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20: “Then there were four”: learning to be a family

Jenny Kenrick Karnac Books ePub

Jason Andrews

A hundred years from now it will not matter what my bank account was, the sort of house I lived in, or the kind of car I drove. But the world may be different because I was important in the life of a child.

Dr Forest E. Witcraft (1950)

Acurly-haired girl with big brown eyes stared at me, a puzzled, yet intrigued, expression on her face. Only days before, her foster carers had explained to the 9-year-old that she was going to be adopted. She had grasped the concept, understood she was going to live with a new Mummy and Daddy who would be her “forever parents”.

But hearing it and believing it were two different things, and, based on her experience to date, a new Mummy and Daddy was not on her “must-have” list.

She seemed eager, too keen to please, but her underlying fear was palpable. For she was still grieving over her forced separation from her birth mother. Katie wanted her, not us.

Sophia, her younger sister, appeared. She was 3 years old and her hair, like Katie’s, butchered by the Jack the Ripper of the hairdressing world.

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10: Where do I belong? Dilemmas for children and adolescents who have been adopted or brought up in long-term foster care

Jenny Kenrick Karnac Books ePub

Margaret Rustin

A sense of belonging

The idea of belonging somewhere is an ordinary and fundamental building-block of a sense of personal identity. Everyday events remind us of this: a lost child wandering around a shopping centre or park gets asked “Who do you belong to?” The assumption is that the answer will be the clue to who the child is—the son, or daughter, or brother, or sister, or grandchild of particular individuals. A child’s belongings are those objects that characteristically define him as a recognizable person: his coat, shoes, school bag, and so on. The somewhere that we belong starts off as our family of origin in which we are accorded a place defined by relationships. Around this will be concentric circles in which we belong in some fashion to wider social groups: extended family, school, local community, city, region, country. Recall the addresses many primary school-aged children like to create for themselves, which record all the layers of belonging, ending up with “The World” and “The Universe”. In a religious conception we all belong in God’s family and are protected by His all-seeing eye. Humanly, the sense of belonging also resides in the recognition of oneself as part of the sentient group by others. Children who cannot be brought up in their families of origin suffer a basic disruption in this sense of membership, of knowing where they belong.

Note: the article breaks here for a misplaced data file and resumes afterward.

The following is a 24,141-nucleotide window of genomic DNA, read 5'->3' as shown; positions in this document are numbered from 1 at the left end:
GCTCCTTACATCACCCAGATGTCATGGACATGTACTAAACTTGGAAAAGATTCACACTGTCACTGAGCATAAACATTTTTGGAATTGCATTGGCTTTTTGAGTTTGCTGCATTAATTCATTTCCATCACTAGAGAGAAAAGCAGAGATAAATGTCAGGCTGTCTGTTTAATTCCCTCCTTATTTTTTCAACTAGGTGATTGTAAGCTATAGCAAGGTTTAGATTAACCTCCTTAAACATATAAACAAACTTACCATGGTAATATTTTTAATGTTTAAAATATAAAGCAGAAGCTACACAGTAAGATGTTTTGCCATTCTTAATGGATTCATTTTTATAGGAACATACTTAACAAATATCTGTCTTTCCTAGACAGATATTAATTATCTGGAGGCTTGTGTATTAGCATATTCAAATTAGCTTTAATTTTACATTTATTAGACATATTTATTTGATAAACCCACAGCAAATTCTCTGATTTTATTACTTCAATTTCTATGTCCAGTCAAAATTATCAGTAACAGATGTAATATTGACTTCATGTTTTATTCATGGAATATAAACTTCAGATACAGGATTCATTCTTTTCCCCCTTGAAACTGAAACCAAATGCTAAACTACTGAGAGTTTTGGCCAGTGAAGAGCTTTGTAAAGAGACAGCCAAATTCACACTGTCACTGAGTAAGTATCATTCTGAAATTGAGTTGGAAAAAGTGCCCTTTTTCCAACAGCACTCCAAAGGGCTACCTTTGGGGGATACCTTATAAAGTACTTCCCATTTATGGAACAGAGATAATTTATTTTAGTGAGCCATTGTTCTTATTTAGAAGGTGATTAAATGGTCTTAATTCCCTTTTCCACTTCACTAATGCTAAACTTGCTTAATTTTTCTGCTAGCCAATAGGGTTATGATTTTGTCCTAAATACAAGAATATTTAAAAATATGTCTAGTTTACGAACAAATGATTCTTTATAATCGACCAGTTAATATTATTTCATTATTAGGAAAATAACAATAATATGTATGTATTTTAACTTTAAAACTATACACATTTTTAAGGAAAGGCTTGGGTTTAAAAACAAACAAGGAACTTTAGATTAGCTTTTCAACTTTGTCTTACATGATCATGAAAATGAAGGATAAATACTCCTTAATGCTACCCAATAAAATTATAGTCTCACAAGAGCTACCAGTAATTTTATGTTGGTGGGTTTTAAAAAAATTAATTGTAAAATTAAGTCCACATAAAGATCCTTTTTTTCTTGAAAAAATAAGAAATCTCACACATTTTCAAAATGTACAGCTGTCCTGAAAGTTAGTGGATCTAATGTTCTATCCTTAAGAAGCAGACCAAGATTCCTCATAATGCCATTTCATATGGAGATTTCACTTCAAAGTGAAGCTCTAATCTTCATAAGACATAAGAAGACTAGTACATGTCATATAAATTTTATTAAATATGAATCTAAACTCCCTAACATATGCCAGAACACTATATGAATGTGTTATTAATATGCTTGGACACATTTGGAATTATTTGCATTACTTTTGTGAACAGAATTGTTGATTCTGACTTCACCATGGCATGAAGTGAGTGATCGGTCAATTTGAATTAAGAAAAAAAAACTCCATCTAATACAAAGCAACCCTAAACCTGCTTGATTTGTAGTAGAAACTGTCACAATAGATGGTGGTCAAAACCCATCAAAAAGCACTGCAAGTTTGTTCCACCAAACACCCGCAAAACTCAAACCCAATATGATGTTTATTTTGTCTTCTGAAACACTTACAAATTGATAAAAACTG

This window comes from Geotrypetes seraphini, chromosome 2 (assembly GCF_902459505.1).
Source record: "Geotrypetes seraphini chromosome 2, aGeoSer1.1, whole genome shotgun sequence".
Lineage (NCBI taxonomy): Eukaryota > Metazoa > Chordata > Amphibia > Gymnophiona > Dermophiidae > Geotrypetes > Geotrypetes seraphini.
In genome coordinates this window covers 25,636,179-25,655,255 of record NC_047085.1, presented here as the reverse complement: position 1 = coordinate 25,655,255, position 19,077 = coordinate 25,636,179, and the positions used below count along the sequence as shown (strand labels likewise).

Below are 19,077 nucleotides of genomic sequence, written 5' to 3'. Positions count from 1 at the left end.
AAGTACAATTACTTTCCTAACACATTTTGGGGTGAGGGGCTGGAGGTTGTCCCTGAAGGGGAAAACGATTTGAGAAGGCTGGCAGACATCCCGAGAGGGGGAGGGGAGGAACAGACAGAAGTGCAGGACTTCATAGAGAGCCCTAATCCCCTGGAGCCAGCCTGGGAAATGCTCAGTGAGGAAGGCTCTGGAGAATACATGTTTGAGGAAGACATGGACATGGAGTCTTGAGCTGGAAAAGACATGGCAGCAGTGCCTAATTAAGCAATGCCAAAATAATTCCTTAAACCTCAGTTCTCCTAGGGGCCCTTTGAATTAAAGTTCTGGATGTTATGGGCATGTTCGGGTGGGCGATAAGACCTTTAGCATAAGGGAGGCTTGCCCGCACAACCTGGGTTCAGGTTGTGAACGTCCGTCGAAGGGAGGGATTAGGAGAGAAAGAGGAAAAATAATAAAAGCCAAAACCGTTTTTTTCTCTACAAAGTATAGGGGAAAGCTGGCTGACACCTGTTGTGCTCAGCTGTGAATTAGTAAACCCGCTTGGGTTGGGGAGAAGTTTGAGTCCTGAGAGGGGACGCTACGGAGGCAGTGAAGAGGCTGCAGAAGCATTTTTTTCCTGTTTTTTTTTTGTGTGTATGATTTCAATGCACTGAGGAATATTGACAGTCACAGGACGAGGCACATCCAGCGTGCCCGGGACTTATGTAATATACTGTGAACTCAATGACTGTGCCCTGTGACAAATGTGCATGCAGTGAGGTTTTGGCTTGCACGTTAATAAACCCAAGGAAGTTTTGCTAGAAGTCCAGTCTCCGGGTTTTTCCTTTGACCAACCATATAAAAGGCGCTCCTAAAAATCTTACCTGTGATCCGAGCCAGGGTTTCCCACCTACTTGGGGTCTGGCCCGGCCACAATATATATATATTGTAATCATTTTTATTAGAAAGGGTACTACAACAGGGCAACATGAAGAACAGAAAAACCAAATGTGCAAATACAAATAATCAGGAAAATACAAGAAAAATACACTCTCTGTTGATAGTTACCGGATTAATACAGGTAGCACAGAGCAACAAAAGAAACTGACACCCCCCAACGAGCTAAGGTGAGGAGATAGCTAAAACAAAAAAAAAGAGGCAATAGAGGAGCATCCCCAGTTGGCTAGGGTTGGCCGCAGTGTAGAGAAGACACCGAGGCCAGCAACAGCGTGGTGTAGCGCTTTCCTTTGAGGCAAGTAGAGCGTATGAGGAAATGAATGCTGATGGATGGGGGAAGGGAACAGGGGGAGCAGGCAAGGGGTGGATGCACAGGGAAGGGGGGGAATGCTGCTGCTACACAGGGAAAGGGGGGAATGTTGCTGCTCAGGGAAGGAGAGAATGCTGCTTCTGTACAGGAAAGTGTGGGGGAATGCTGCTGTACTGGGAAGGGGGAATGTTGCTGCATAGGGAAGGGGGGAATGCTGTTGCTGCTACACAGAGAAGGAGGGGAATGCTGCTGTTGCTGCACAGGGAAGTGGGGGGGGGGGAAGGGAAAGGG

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3: The “added value” of attachment theory and research for clinical work in adoption and foster care

Jenny Kenrick Karnac Books ePub

Miriam Steele

Our work often brings us into contact with children whose parents were unable to care for them, leaving others to assume this duty. They have often endured multiple separations and losses. It was children like these who first inspired John Bowlby to devote his career to studying and understanding the impact upon children of maternal deprivation. In a report for the nascent World Health Organization, Bowlby commented on how mental health depends on children receiving continuous care, from which both mother—or mother-substitute—and child derive an enduring sense of joy (Bowlby, 1951). During the 1950s, at the Child and Family Department he helped to establish at the Tavistock Clinic, Bowlby convened a study group aimed at elucidating the importance of the parent–child relationship. Among his many colleagues was Mary Ainsworth. She conducted longitudinal studies of infants and their mothers, which identified sensitive and responsive care as the vital ingredient in promoting secure or “healthy” infant–parent relationships and, in turn, a solid sense of self within the child that would launch him towards trusting relations with others, and a sense of competence in pursuing cognitive and social goals. Bowlby drew on Ainsworth’s developmental research, cognitive psychology, control theory, and evolutionary theory to advance a theory of attachment in three volumes, Attachment (1969), Separation (1973), and Loss (1980).